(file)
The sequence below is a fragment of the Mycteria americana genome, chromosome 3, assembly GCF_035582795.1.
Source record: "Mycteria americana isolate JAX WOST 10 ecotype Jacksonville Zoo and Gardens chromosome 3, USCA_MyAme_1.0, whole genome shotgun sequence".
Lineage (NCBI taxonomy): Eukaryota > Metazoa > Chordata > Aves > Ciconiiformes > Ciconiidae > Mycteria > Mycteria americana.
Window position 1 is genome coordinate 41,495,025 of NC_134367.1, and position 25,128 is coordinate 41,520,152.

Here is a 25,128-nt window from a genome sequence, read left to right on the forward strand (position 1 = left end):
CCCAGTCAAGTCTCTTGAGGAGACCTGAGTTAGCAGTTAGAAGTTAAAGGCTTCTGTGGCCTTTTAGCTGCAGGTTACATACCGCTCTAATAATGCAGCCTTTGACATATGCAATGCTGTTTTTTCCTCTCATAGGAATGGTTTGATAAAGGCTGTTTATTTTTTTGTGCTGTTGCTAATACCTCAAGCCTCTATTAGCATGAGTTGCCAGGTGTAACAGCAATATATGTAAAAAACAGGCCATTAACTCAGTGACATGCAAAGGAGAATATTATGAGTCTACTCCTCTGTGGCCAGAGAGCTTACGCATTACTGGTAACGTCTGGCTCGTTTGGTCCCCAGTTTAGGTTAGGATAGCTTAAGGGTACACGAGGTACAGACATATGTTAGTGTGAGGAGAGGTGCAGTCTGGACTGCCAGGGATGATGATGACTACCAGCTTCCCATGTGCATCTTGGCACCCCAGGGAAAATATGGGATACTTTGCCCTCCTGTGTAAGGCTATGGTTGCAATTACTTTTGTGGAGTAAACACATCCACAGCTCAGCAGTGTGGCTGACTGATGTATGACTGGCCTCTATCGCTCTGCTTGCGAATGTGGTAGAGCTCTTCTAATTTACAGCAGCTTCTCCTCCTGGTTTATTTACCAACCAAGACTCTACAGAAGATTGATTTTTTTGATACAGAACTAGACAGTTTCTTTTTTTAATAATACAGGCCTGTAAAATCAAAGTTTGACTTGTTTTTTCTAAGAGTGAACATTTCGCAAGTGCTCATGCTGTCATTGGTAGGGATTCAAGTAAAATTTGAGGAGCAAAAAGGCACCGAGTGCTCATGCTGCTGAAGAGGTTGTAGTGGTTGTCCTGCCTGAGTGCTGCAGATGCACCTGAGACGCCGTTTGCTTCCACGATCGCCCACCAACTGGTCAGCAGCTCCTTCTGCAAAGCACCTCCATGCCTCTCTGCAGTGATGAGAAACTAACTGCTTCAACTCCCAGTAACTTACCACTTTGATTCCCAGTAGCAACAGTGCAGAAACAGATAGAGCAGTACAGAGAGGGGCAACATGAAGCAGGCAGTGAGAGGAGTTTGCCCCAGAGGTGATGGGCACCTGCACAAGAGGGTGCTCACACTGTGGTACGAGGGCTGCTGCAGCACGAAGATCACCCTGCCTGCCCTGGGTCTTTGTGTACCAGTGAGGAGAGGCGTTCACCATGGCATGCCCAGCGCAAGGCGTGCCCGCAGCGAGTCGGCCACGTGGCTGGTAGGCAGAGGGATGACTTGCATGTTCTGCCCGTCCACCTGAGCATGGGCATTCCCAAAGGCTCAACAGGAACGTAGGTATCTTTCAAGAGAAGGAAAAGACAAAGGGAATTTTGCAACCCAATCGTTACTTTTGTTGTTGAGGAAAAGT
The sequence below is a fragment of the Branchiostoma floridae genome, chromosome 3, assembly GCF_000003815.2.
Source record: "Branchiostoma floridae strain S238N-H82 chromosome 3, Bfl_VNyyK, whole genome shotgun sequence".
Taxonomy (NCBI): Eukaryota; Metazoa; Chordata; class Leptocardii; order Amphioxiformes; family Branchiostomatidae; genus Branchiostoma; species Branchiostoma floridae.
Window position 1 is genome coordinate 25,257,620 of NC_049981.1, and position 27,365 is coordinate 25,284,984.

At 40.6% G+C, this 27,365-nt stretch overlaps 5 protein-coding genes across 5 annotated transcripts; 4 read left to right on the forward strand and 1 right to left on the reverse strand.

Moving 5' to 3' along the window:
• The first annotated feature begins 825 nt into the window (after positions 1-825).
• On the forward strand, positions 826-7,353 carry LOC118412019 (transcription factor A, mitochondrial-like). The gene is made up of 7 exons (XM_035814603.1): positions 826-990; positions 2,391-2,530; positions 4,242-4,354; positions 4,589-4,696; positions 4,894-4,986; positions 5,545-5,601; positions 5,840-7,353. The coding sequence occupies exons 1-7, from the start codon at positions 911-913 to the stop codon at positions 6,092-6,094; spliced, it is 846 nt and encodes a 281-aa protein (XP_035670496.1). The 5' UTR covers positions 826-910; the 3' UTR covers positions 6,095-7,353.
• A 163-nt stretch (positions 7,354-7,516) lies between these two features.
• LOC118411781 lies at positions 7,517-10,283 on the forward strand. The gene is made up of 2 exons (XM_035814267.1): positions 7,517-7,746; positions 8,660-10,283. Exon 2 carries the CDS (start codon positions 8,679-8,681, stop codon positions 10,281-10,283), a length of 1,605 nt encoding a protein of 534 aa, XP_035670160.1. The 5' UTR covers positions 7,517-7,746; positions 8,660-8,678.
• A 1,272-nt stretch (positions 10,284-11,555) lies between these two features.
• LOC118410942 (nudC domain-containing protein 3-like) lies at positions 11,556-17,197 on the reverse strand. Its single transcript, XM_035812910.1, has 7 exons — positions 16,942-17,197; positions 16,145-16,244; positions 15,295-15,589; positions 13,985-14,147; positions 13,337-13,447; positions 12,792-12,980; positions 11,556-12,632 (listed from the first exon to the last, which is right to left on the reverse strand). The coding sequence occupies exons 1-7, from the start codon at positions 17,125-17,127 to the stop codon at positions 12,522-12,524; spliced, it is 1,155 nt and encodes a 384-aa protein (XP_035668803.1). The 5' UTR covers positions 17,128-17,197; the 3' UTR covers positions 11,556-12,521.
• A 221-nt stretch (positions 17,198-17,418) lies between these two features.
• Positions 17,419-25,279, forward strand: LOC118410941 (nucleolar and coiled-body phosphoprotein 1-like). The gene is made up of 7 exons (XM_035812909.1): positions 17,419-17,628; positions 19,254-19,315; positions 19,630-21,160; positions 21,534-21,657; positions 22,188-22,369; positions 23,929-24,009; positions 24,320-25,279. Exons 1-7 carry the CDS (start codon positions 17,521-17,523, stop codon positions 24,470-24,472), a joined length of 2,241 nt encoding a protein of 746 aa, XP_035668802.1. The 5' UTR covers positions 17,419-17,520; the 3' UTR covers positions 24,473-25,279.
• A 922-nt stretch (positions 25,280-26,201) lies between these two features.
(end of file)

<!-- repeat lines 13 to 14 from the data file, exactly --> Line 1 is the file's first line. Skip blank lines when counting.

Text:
• The first annotated feature begins 825 nt into the window (after positions 1-825).
• On the forward strand, positions 826-7,353 carry LOC118412019 (transcription factor A, mitochondrial-like). The gene is made up of 7 exons (XM_035814603.1): positions 826-990; positions 2,391-2,530; positions 4,242-4,354; positions 4,589-4,696; positions 4,894-4,986; positions 5,545-5,601; positions 5,840-7,353. The coding sequence occupies exons 1-7, from the start codon at positions 911-913 to the stop codon at positions 6,092-6,094; spliced, it is 846 nt and encodes a 281-aa protein (XP_035670496.1). The 5' UTR covers positions 826-910; the 3' UTR covers positions 6,095-7,353.